It is that time of year when we inevitably reflect on the last 12 months, make a list of resolutions to solidify exactly what our priorities should be going forward and how best we can achieve them. In ‘ordinary’ times, you could mingle with your peers at industry conferences and events, swapping stories and trading information, but as we are all too aware, those opportunities are still not as readily available as in previous years.
Over the last few months, we’ve engaged with scores of CISOs in a series of roundtable discussions. From these conversations nine topics emerged as top of mind going into 2022. If these roundtables had occurred around the same time Log4J started becoming an increasing issue, vulnerability management may have rounded it up to a top 10 list. So, for now – here’s the top nine:
There’s potential to optimize communication between senior management teams, advisory boards, executive leadership teams and CISOs. While some reported that they did have adequate opportunities to interact, the majority of CISOs we heard from shared that the conversations they had were often unstructured and often did not have a regular cadence. Unsurprisingly, there was also a feeling that the CISO role is still most valued when there is a crisis and conversely pushed down the priority list when there isn’t an incident happening.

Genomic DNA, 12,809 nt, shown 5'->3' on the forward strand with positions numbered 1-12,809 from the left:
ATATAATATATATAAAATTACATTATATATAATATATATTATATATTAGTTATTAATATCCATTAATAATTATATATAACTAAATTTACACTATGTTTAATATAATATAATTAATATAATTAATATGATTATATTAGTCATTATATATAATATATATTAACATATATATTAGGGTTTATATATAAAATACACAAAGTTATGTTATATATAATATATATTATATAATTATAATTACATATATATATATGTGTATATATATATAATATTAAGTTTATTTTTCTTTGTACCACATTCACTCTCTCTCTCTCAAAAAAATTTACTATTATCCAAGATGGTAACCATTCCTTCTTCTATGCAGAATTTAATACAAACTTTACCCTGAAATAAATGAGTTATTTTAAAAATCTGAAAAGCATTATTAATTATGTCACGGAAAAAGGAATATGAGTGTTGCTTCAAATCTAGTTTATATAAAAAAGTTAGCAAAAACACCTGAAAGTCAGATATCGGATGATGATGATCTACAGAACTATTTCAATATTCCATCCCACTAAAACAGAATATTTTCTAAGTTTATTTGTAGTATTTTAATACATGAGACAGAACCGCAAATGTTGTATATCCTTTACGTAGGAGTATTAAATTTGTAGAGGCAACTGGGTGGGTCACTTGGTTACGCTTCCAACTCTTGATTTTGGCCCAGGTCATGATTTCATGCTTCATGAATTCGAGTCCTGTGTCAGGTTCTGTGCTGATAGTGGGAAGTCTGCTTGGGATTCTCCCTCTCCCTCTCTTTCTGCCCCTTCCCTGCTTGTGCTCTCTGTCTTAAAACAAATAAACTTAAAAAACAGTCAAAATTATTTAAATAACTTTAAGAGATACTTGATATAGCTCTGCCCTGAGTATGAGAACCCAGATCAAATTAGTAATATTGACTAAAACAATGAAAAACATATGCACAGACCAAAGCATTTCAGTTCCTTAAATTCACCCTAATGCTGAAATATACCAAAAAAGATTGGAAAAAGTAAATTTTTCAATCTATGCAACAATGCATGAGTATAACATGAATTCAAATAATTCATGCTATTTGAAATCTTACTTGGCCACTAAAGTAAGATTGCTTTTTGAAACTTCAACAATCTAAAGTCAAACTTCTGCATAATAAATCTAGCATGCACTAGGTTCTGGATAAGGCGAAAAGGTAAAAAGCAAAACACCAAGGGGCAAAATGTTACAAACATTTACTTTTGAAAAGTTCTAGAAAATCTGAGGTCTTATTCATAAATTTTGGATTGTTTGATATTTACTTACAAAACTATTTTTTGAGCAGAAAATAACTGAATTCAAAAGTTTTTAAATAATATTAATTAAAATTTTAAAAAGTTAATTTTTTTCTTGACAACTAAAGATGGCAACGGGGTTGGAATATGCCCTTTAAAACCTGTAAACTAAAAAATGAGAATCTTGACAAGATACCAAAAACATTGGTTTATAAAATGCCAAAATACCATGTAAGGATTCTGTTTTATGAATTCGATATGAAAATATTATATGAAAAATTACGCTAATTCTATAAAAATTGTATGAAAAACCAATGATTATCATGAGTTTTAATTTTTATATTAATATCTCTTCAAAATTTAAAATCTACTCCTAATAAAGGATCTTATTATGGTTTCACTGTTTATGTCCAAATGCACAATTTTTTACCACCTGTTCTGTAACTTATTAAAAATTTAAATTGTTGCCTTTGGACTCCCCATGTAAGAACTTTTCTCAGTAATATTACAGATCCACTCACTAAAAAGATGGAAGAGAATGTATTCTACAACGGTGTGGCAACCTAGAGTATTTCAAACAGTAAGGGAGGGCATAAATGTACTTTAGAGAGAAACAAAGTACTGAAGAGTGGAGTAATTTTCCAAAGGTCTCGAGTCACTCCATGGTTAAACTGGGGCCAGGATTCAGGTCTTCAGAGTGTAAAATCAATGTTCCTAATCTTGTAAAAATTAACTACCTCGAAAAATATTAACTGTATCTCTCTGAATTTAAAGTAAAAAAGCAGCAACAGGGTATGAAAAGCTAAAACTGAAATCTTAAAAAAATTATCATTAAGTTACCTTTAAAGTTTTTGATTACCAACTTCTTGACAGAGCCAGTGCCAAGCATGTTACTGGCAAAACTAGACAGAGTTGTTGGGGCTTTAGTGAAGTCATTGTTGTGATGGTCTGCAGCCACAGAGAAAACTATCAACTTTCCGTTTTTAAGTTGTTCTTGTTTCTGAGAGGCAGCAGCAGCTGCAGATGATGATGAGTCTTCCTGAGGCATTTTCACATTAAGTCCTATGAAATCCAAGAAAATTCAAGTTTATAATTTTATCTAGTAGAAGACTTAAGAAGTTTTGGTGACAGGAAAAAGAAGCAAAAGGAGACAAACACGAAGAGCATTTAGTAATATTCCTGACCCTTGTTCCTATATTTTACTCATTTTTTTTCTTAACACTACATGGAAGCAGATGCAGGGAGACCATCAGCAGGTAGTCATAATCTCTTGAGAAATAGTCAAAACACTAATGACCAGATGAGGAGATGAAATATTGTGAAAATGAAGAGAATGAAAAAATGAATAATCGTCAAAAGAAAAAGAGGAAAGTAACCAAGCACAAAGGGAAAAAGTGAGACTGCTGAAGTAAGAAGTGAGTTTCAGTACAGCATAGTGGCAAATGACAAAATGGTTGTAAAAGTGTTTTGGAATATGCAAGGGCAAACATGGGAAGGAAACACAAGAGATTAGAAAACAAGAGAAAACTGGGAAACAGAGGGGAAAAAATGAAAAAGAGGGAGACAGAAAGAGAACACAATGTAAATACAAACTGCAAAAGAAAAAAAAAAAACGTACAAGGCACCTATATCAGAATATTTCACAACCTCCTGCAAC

The three ways this could be improved as discussed at the events we attended are 1) a structured governance model with high level representation 2) an agreed set of KPIs that reflect business requirements and 3) regular opportunities to demonstrate how security is a business enabler.
The CISOs we heard from revealed that resilience is an increasingly important topic in a broader sense, and it is essential therefore that security is resilient to change and can move with the business.
This can be achieved by planning for business continuity/disaster recovery activities ahead of time and sharing ownership of them. CISOs should be included in BC/DR activities, as their input is still essential in this process, but there is a clear need for more actions such as tangible top exercise to include business management in the discussion.
On more than one occasion the CISOs we heard from said that when the topic of risk arose during board discussions the security team was described as like a little island on its own. Establishing risk ownership and acknowledgement of risk with business colleagues can often be difficult, but to mitigate future risks, there is a strong need to identify several risk owners in the business and not simply delegate it to the CISO.